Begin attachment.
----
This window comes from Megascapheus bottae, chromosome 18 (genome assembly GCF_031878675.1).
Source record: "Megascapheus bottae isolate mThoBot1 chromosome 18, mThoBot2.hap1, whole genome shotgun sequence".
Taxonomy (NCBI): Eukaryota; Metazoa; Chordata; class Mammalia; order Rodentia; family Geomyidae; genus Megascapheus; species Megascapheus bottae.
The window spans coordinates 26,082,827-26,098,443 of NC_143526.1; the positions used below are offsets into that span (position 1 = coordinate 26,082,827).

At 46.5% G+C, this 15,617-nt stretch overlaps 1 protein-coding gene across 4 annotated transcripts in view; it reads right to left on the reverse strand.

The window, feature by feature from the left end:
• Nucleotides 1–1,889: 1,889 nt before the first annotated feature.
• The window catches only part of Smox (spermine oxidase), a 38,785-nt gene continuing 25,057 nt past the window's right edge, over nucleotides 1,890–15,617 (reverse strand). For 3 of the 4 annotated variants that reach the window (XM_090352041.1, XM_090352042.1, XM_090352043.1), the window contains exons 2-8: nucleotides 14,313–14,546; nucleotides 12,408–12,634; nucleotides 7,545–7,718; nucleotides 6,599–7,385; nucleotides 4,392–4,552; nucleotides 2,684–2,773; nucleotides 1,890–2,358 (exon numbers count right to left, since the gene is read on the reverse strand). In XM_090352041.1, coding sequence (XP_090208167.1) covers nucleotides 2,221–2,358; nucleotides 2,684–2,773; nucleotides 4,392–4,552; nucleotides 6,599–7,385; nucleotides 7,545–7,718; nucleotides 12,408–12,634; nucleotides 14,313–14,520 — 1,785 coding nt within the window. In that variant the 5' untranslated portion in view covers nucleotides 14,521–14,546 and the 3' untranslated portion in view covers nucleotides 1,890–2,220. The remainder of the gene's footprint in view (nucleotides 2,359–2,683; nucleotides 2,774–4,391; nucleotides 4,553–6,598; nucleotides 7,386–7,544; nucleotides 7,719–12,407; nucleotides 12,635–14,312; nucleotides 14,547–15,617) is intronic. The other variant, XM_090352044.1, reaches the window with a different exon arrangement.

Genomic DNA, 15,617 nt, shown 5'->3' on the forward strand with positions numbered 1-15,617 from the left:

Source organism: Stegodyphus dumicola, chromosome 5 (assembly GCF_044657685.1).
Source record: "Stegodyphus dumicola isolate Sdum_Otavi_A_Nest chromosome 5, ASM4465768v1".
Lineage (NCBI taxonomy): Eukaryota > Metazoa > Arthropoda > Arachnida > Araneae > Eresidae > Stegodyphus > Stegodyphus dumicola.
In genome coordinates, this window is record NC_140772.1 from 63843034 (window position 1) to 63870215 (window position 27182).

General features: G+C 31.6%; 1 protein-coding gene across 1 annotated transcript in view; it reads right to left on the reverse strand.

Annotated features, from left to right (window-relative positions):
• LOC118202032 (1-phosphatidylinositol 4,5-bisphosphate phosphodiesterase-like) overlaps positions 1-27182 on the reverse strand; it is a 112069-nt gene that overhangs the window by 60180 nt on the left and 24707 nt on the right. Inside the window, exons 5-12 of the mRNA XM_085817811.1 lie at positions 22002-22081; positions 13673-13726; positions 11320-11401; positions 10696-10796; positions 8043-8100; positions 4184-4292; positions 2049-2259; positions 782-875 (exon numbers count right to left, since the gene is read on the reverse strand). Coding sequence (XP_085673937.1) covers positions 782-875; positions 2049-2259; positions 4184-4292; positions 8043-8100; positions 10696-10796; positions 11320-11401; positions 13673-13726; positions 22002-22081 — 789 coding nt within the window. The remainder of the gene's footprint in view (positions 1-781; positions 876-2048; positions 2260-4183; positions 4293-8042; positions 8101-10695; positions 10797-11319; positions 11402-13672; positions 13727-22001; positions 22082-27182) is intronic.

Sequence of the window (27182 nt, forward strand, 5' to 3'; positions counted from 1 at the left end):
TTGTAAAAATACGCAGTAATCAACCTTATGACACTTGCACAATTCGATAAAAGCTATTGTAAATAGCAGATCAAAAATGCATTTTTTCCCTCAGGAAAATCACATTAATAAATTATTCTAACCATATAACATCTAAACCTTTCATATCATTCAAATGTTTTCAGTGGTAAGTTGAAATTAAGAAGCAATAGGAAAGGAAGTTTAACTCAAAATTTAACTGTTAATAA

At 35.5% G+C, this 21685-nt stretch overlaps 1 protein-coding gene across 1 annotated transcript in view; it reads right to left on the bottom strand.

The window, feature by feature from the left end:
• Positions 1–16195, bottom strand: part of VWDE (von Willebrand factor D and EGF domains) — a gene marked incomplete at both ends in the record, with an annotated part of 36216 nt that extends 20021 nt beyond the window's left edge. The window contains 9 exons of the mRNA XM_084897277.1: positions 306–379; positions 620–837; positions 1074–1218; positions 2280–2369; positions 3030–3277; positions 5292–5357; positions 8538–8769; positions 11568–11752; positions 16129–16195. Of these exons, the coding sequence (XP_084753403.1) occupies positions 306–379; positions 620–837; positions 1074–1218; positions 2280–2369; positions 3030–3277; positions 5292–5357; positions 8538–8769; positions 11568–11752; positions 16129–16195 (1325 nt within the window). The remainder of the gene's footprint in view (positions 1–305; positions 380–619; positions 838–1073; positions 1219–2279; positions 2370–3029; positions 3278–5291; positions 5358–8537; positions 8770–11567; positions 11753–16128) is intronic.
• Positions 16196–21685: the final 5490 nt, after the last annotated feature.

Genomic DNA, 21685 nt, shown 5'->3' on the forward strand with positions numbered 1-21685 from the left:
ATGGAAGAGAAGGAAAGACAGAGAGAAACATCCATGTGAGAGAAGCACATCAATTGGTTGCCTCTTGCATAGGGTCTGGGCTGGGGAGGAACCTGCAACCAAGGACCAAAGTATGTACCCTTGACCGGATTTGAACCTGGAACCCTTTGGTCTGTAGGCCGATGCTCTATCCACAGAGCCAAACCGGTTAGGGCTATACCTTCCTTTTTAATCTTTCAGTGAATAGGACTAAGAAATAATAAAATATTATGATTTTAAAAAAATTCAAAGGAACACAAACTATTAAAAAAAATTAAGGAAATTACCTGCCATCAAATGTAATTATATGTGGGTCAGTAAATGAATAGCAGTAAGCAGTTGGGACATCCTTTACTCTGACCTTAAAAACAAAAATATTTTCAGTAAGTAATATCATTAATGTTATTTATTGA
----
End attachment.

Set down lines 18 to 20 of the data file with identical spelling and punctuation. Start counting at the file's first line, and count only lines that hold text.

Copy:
TTGTAAAAATACGCAGTAATCAACCTTATGACACTTGCACAATTCGATAAAAGCTATTGTAAATAGCAGATCAAAAATGCATTTTTTCCCTCAGGAAAATCACATTAATAAATTATTCTAACCATATAACATCTAAACCTTTCATATCATTCAAATGTTTTCAGTGGTAAGTTGAAATTAAGAAGCAATAGGAAAGGAAGTTTAACTCAAAATTTAACTGTTAATAA

At 35.5% G+C, this 21685-nt stretch overlaps 1 protein-coding gene across 1 annotated transcript in view; it reads right to left on the bottom strand.

The window, feature by feature from the left end: